Climate change affects the entirety of the earth’s surface, and nowhere more so than our oceans. While our seas cover about two-thirds of the earth’s surface they absorb over ninety percent of the additional heat attributable to global warming. Both land masses and bodies of water absorb and reflect solar radiation that rebounds off of the greenhouse gases trapped in our atmosphere, but the latter is generally more absorptive and holds on to heat longer due to differences in physical properties. This of course has led to increases in global seawater temperatures, which has and continues to endanger several aquatic species. This article will examine one of those species and go over human efforts to preserve it.
One way of looking at history is in terms of progress. Many historians and fans of the subject laud Rome for its advances in military organization, infrastructure, and civics. Similar adulation is often heaped upon the Renaissance for the strides made in philosophy, arts, and sciences during that period, which in turn set the stage for the Age of Enlightenment. But what of the time between shining antiquity and the rekindling that was the Renaissance? lternately called the Dark Ages, the Middle Ages, and the Medieval Ages, the time period from roughly the 5th century to the 15th century is usually framed in the West as its own era of history.
The novel COVID-19 is leaving astonishing traces of deaths and illnesses as it rapidly encroaches upon our everyday lives. Schools are closed. Unemployment is surging. People experience dreadful losses of their family and friends. Luckily, however, the exponential curve of COVID-19 seems to have flattened within the past few weeks for many of the countries, and some even seem to have downward-sloping trends. So, should we feel relieved and expect the curve to hit 0 soon?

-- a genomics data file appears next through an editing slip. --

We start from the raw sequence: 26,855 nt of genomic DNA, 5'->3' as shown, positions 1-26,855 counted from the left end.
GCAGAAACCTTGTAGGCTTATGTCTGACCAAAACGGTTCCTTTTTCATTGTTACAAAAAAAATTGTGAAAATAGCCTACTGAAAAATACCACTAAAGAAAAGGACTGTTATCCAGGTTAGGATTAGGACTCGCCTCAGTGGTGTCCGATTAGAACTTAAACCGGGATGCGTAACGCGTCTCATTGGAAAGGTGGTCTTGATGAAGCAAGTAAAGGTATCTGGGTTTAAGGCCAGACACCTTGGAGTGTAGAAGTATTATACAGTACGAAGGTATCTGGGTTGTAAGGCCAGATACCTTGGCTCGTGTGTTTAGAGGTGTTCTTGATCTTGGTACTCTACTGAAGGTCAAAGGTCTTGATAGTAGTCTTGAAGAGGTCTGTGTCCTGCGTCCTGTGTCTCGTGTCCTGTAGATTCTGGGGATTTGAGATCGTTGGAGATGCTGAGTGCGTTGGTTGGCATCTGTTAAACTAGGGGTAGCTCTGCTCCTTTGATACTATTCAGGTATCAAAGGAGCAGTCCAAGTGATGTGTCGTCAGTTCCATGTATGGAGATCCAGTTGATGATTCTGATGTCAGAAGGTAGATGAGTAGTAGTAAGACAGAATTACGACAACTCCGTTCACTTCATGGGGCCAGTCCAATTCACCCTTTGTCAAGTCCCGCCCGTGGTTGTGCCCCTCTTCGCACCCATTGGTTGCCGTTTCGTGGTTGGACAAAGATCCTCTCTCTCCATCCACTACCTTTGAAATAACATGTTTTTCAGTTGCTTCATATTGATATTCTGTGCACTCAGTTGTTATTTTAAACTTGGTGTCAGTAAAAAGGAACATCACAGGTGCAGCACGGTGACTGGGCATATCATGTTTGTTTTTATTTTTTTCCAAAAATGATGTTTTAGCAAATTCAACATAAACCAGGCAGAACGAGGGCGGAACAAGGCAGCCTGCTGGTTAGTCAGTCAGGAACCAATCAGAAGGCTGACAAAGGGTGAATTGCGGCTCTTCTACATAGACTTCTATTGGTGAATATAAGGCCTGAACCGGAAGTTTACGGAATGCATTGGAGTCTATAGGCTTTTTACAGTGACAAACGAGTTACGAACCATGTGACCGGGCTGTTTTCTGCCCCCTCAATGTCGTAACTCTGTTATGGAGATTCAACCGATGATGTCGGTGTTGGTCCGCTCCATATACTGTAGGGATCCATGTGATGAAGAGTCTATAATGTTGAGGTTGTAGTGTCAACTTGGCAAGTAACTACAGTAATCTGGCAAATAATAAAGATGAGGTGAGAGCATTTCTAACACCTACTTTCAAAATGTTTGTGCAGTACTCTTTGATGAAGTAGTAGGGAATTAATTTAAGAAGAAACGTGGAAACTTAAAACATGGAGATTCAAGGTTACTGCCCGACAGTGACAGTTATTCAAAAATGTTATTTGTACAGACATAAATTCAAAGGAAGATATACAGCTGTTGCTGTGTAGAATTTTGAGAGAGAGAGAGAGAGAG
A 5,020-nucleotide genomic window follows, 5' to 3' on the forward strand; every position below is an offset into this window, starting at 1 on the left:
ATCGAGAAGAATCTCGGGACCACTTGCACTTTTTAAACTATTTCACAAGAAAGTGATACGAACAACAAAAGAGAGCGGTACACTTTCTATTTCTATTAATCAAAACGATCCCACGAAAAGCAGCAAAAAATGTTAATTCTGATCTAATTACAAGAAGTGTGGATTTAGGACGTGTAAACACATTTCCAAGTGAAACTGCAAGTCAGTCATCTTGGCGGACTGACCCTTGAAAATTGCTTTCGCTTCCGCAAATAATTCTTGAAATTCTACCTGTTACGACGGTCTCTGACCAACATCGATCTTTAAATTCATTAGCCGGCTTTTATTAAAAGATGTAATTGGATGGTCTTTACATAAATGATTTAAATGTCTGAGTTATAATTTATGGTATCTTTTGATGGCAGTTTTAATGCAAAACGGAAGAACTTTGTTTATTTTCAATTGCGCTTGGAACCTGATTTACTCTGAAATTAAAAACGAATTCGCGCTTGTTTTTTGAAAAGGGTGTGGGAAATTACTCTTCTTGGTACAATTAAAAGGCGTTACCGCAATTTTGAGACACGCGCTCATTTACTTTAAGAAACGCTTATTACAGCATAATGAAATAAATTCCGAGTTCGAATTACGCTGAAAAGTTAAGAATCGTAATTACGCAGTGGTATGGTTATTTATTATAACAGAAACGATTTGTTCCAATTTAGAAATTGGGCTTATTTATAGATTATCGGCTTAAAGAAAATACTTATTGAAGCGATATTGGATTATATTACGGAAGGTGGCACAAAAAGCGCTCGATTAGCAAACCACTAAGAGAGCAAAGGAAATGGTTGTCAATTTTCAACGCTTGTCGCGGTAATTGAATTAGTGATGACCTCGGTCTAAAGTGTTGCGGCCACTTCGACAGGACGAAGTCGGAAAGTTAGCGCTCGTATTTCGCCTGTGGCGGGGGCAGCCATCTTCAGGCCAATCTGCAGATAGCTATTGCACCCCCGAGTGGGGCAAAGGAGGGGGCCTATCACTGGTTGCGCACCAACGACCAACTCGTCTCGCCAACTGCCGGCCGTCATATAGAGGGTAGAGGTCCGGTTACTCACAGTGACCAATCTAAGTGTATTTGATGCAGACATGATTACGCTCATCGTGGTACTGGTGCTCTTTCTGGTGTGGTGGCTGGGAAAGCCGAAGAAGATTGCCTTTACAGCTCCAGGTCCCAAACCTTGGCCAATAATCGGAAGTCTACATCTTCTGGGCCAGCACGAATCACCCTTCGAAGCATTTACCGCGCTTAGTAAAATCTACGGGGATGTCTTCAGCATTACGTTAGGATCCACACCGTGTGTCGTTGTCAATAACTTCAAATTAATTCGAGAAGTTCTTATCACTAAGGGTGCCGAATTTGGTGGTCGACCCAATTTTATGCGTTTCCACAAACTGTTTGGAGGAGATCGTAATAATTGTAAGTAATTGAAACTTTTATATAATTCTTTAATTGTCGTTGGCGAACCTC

The basics of rewilding (at least in North America) are the Three C’s: Cores, Corridors, and Carnivores. Rewilding was developed in the 1990’s as a new approach to ecological restoration. Proponents have characterized it as being active rather than reactive. What this means is that instead of viewing conservation as stemming a tide or becoming shepherds to ever-declining animal populations, rewilding is focused on restoring the equilibrium of ecological systems. This is accomplished through a variety of methods that are grouped together under the Three C’s.
Phosphorus Part 2: Health Risks and Disadvantages. Part 1 of this article described the uses and advantages of the element phosphorus. However, there are also various health risks that come with using phosphorus in our lives.
Vitamins and minerals both help our bodies work properly, and they aid with functions such as growth and development. So what is the difference between the two? Simply stated, vitamins are organic and minerals are inorganic. This means that vitamins come from living sources, like plants and animals, while minerals come from elsewhere, such as the earth. Vitamins tend to have more complex structures than minerals, and because of this, are more prone to degradation via heat or chemicals. Today, we will be focusing on vitamins.